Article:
The topic of the PowerPoints for this class lecture is Constructive Trusts. It truly is an intriguing type of equitable remedy. It certainly does not depend upon the parties’ own intentions – in fact, often, the parties had everything else in mind rather than creating a trust. It is an equitable fiction – designed by the Court to prevent true injustice. When one party wrongfully violates a fiduciary duty or otherwise commits an “equitable fraud” one equitable remedy is simply to declare them an involuntary “trustee” holding property or monies or other tangible assets for the equitable benefit of a victim. We start with a classic New York case, Sharp v. Kosmalski, which is almost a short novel. Only – it was real. A man in his 50s, in a desperate effort to court a woman who was much younger – gave her title to his dairy farm, title to his house, and then first access and finally title to all his bank accounts. When she had obtained everything in the world he owned, she promptly evicted him, leaving him with $300 and nothing else. The tale is in the telling – it is truly an interesting case. We then turn to South Carolina and study some somewhat similar cases – dealing with a breach of confidence when one party entrusted his worldly goods to another.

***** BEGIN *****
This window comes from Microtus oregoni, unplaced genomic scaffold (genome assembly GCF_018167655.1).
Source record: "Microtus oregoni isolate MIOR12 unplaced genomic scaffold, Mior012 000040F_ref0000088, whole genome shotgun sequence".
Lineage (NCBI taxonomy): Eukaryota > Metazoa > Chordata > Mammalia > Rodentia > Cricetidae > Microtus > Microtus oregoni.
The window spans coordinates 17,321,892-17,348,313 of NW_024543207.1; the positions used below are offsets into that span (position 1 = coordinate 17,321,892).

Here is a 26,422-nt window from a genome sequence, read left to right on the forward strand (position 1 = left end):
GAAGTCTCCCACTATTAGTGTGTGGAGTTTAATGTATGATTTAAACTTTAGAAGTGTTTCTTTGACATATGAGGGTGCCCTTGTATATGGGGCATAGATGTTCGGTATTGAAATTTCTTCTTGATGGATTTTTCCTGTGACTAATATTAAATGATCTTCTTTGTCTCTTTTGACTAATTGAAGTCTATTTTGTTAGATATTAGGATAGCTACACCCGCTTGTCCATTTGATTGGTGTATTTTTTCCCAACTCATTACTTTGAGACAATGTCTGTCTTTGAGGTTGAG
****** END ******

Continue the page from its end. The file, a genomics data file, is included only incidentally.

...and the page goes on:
Archive for the ‘Equity PowerPoints’ Category
This class actually covered a number of different (but related) topics. We start with some of the procedural rules that “merged” law and equity (for example, SCRCP 8(e)) At the same time, we take a look at some of the fundamental differences between law and equity — and some of equity’s vast powers but also highly significant restrictions. The class ends with a look at the modern South Carolina Unfair Trade Practices Act — which proclaims that if something is truly “unfair” and in “commerce” it might result in a legal remedy of three times the actual damages plus attorney fees. In short, sometimes “unfair” triggers law, sometimes it triggers equity, and sometimes, the Court system cannot do a whole lot to even solve the problem at all. Welcome — to the mixed-up, complex, real world. No wonder it is fun to teach this stuff.
Continuing with this part of the blog, from time to time, I am adding more of the Power Points I use in my own course at the Charleston School of Law in Equity. You will note that I often start a new class by reviewing quickly the key points of a prior class or two. In my own opinion, this sometimes helps students pick up what I think are the real “take aways” from the prior classes. Of course, as always, I am happy to hear comments – pro or con. (after all that is the world we all live in)